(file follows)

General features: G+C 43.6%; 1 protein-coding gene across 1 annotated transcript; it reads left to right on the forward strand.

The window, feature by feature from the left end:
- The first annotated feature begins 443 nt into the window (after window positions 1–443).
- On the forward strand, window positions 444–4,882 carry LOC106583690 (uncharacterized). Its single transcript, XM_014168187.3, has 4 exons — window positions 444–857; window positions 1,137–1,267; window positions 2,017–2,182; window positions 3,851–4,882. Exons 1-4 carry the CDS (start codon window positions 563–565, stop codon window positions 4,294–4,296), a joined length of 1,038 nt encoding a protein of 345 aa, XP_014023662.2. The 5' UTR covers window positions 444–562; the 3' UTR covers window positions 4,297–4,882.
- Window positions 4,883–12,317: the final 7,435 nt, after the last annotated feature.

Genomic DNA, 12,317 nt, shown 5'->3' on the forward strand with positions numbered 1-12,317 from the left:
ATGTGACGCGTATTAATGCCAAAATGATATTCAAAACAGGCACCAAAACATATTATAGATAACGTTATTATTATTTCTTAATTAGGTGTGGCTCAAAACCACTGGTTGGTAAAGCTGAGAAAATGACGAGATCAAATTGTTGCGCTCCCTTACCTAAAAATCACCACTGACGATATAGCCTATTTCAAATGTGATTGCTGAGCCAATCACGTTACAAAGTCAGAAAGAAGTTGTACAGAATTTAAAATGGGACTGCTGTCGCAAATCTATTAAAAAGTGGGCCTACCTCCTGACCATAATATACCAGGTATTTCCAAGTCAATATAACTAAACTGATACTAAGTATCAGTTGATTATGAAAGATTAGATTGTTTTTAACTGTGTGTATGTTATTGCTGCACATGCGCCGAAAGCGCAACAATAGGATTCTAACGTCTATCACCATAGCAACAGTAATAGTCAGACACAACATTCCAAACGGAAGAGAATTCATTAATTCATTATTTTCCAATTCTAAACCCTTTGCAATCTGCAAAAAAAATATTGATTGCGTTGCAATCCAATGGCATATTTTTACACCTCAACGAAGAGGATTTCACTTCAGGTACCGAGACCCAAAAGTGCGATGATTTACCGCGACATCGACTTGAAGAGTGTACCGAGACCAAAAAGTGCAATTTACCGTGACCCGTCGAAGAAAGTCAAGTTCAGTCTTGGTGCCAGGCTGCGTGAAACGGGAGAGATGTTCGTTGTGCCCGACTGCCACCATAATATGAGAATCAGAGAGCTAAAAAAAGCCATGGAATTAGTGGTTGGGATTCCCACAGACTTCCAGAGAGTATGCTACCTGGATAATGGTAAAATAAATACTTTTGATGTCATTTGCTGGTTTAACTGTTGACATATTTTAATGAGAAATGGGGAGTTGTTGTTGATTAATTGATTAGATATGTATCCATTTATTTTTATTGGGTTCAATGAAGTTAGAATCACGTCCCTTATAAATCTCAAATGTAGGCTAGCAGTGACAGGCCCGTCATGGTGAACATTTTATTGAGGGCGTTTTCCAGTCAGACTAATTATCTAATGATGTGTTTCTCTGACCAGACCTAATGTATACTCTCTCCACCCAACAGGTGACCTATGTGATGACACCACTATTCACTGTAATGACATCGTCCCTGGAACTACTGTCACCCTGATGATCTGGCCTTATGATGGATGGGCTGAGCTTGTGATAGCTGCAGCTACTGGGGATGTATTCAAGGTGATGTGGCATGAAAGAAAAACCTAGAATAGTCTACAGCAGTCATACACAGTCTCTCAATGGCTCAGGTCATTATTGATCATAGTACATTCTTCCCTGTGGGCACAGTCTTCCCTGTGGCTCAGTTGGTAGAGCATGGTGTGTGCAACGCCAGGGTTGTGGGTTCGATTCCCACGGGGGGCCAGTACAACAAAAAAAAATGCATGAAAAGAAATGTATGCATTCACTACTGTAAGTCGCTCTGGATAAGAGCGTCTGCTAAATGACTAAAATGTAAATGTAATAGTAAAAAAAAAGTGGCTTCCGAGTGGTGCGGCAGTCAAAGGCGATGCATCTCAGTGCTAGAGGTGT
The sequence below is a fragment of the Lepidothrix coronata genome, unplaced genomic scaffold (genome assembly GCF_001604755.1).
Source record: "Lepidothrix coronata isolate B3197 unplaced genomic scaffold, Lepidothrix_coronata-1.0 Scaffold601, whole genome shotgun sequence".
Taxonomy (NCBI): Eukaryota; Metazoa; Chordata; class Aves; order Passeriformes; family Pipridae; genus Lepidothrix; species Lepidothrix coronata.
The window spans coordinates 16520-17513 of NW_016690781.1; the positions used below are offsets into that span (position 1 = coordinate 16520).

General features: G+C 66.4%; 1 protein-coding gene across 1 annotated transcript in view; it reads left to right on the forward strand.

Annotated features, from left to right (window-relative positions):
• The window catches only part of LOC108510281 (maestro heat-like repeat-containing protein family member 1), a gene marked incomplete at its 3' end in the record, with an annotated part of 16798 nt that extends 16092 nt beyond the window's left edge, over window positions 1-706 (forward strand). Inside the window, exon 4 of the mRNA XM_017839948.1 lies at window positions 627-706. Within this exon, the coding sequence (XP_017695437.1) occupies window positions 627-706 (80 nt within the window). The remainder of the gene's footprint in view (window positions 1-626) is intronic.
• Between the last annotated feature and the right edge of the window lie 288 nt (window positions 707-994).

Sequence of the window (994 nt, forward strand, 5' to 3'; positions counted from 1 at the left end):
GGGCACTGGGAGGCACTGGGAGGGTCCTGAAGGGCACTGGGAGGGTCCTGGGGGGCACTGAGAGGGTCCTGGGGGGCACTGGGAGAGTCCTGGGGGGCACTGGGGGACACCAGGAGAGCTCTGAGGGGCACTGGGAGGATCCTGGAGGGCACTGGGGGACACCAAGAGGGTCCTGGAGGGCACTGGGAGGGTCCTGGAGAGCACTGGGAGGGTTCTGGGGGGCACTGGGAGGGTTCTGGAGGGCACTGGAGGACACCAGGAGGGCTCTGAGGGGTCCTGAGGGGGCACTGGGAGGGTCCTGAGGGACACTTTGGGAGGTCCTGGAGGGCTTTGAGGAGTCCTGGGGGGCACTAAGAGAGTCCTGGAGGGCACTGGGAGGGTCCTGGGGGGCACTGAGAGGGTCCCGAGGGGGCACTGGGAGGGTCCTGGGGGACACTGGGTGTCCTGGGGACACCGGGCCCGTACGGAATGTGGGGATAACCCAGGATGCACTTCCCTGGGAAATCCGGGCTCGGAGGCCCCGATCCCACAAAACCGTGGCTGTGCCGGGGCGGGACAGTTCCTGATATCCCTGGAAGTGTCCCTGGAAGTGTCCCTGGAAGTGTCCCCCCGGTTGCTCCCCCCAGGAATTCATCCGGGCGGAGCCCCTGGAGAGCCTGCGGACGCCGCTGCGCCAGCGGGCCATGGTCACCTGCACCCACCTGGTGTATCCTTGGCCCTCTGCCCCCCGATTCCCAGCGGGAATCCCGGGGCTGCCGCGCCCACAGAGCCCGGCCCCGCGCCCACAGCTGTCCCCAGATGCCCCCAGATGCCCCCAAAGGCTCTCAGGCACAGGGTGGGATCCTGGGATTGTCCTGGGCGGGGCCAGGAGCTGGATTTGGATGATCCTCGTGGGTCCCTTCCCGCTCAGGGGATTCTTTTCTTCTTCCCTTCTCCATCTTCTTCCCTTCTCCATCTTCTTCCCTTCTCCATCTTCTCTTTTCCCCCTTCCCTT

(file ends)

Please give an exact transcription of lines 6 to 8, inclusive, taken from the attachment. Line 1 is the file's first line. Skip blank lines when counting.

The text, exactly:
Genomic DNA, 12,317 nt, shown 5'->3' on the forward strand with positions numbered 1-12,317 from the left:
ATGTGACGCGTATTAATGCCAAAATGATATTCAAAACAGGCACCAAAACATATTATAGATAACGTTATTATTATTTCTTAATTAGGTGTGGCTCAAAACCACTGGTTGGTAAAGCTGAGAAAATGACGAGATCAAATTGTTGCGCTCCCTTACCTAAAAATCACCACTGACGATATAGCCTATTTCAAATGTGATTGCTGAGCCAATCACGTTACAAAGTCAGAAAGAAGTTGTACAGAATTTAAAATGGGACTGCTGTCGCAAATCTATTAAAAAGTGGGCCTACCTCCTGACCATAATATACCAGGTATTTCCAAGTCAATATAACTAAACTGATACTAAGTATCAGTTGATTATGAAAGATTAGATTGTTTTTAACTGTGTGTATGTTATTGCTGCACATGCGCCGAAAGCGCAACAATAGGATTCTAACGTCTATCACCATAGCAACAGTAATAGTCAGACACAACATTCCAAACGGAAGAGAATTCATTAATTCATTATTTTCCAATTCTAAACCCTTTGCAATCTGCAAAAAAAATATTGATTGCGTTGCAATCCAATGGCATATTTTTACACCTCAACGAAGAGGATTTCACTTCAGGTACCGAGACCCAAAAGTGCGATGATTTACCGCGACATCGACTTGAAGAGTGTACCGAGACCAAAAAGTGCAATTTACCGTGACCCGTCGAAGAAAGTCAAGTTCAGTCTTGGTGCCAGGCTGCGTGAAACGGGAGAGATGTTCGTTGTGCCCGACTGCCACCATAATATGAGAATCAGAGAGCTAAAAAAAGCCATGGAATTAGTGGTTGGGATTCCCACAGACTTCCAGAGAGTATGCTACCTGGATAATGGTAAAATAAATACTTTTGATGTCATTTGCTGGTTTAACTGTTGACATATTTTAATGAGAAATGGGGAGTTGTTGTTGATTAATTGATTAGATATGTATCCATTTATTTTTATTGGGTTCAATGAAGTTAGAATCACGTCCCTTATAAATCTCAAATGTAGGCTAGCAGTGACAGGCCCGTCATGGTGAACATTTTATTGAGGGCGTTTTCCAGTCAGACTAATTATCTAATGATGTGTTTCTCTGACCAGACCTAATGTATACTCTCTCCACCCAACAGGTGACCTATGTGATGACACCACTATTCACTGTAATGACATCGTCCCTGGAACTACTGTCACCCTGATGATCTGGCCTTATGATGGATGGGCTGAGCTTGTGATAGCTGCAGCTACTGGGGATGTATTCAAGGTGATGTGGCATGAAAGAAAAACCTAGAATAGTCTACAGCAGTCATACACAGTCTCTCAATGGCTCAGGTCATTATTGATCATAGTACATTCTTCCCTGTGGGCACAGTCTTCCCTGTGGCTCAGTTGGTAGAGCATGGTGTGTGCAACGCCAGGGTTGTGGGTTCGATTCCCACGGGGGGCCAGTACAACAAAAAAAAATGCATGAAAAGAAATGTATGCATTCACTACTGTAAGTCGCTCTGGATAAGAGCGTCTGCTAAATGACTAAAATGTAAATGTAATAGTAAAAAAAAAGTGGCTTCCGAGTGGTGCGGCAGTCAAAGGCGATGCATCTCAGTGCTAGAGGTGT
The sequence below is a fragment of the Lepidothrix coronata genome, unplaced genomic scaffold (genome assembly GCF_001604755.1).